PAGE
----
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CY Leung UGL payment saga

Anti-graft watchdog looking into Hong Kong leader CY Leung’s intervention in Legco probe

File opened about a month after pan-democrat lawmakers made complaints to Independent Commission Against Corruption

PUBLISHED : Friday, 16 June, 2017, 9:43am
UPDATED : Friday, 16 June, 2017, 11:04pm

Hong Kong’s anti-corruption watchdog has opened a file on Chief Executive Leung Chun-ying’s behind-the-scenes intervention into a legislative probe into his past business dealings, the Post has learned.

That revelation comes about a month after opposition politicians filed complaints with the Independent Commission Against Corruption (ICAC) following Leung’s admission that he sought to influence a probe into the HK$50 million he got from Australian engineering firm UGL.

Earlier in May, a document from pro-establishment lawmaker Holden Chow Ho-ding that had been submitted to a Legislative Council select committee set up to investigate the case was found to contain changes that came from the chief executive himself.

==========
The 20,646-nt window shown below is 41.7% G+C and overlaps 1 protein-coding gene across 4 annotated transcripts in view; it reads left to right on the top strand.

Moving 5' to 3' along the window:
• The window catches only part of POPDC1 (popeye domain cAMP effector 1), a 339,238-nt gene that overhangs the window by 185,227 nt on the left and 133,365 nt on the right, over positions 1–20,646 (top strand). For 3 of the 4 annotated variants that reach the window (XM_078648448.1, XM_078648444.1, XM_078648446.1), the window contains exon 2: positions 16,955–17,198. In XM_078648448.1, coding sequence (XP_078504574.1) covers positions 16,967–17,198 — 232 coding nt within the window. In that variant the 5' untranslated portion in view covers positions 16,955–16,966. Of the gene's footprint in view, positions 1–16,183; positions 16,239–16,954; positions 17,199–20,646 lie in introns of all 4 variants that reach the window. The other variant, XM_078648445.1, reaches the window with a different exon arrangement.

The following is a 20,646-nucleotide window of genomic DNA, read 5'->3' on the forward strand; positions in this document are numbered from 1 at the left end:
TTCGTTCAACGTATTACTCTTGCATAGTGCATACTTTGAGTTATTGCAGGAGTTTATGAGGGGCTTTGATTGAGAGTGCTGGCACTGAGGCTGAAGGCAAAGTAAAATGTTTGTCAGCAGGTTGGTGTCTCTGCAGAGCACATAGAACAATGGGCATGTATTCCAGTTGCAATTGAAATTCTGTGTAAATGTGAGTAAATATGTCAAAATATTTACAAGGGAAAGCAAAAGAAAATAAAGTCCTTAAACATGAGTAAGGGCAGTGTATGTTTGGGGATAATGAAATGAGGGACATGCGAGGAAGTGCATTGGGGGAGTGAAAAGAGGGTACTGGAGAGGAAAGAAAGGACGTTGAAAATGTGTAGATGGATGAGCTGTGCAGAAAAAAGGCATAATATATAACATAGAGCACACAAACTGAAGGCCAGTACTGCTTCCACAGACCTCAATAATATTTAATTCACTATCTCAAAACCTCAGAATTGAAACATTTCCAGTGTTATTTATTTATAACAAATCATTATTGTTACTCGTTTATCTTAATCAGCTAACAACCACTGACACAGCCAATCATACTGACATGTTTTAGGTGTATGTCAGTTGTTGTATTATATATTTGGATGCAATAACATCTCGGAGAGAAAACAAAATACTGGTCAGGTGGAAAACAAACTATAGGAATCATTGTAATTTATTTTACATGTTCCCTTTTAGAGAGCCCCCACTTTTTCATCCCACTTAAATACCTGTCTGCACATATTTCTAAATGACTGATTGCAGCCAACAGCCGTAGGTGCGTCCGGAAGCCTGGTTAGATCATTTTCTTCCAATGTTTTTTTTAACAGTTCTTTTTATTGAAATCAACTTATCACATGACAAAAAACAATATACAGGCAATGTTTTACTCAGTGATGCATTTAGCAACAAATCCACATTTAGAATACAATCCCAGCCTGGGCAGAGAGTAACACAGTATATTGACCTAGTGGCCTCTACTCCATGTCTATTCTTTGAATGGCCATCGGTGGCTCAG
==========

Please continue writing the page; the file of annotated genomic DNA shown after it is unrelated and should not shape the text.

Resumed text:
Leung confirmed that he had “made suggestions about the scope” of the investigation to Chow, but denied any wrongdoing.

Everything you need to know about Hong Kong leader CY Leung’s HK$50 million UGL deal and more

Chow also insisted he did nothing wrong by allowing Leung to get involved behind the scenes. But he quit the panel in the hope of calming the political storm as pan-democrat legislators clamoured for his resignation.

It was revealed in 2014 that Leung had made a non-compete, non-poach deal with UGL, which in 2011 purchased DTZ, an insolvent property firm of which he was a director.

As part of the agreement, Leung received HK$50 million from UGL after his election as chief executive in 2012, but did not declare it to his cabinet.

Motion to impeach Leung Chun-ying over intervention in UGL probe defeated after nine-hour debate

Pan-democrat lawmakers Claudia Mo Man-ching, Hui Chi-fung and Roy Kwong Chun-yu had lodged complaints with the ICAC on Leung’s engagement with Chow. All three declined to comment on the ICAC’s decision.

When contacted, an ICAC spokesman said: “According to its policy, the ICAC, in general, will not comment on individual incidents. It is the ICAC’s statutory duty to follow up on all pursuable corruption complaints in accordance with the law and established procedures upon receipt of them.”

Last week, a motion to begin impeachment proceedings against Leung, who will step down on June 30, over this incident was defeated by lawmakers.

Legco is also preparing to launch an inquiry into Chow, who could be disqualified if two-thirds of lawmakers pass a motion to censure him after the investigation is completed.

Additional reporting by Phila Siu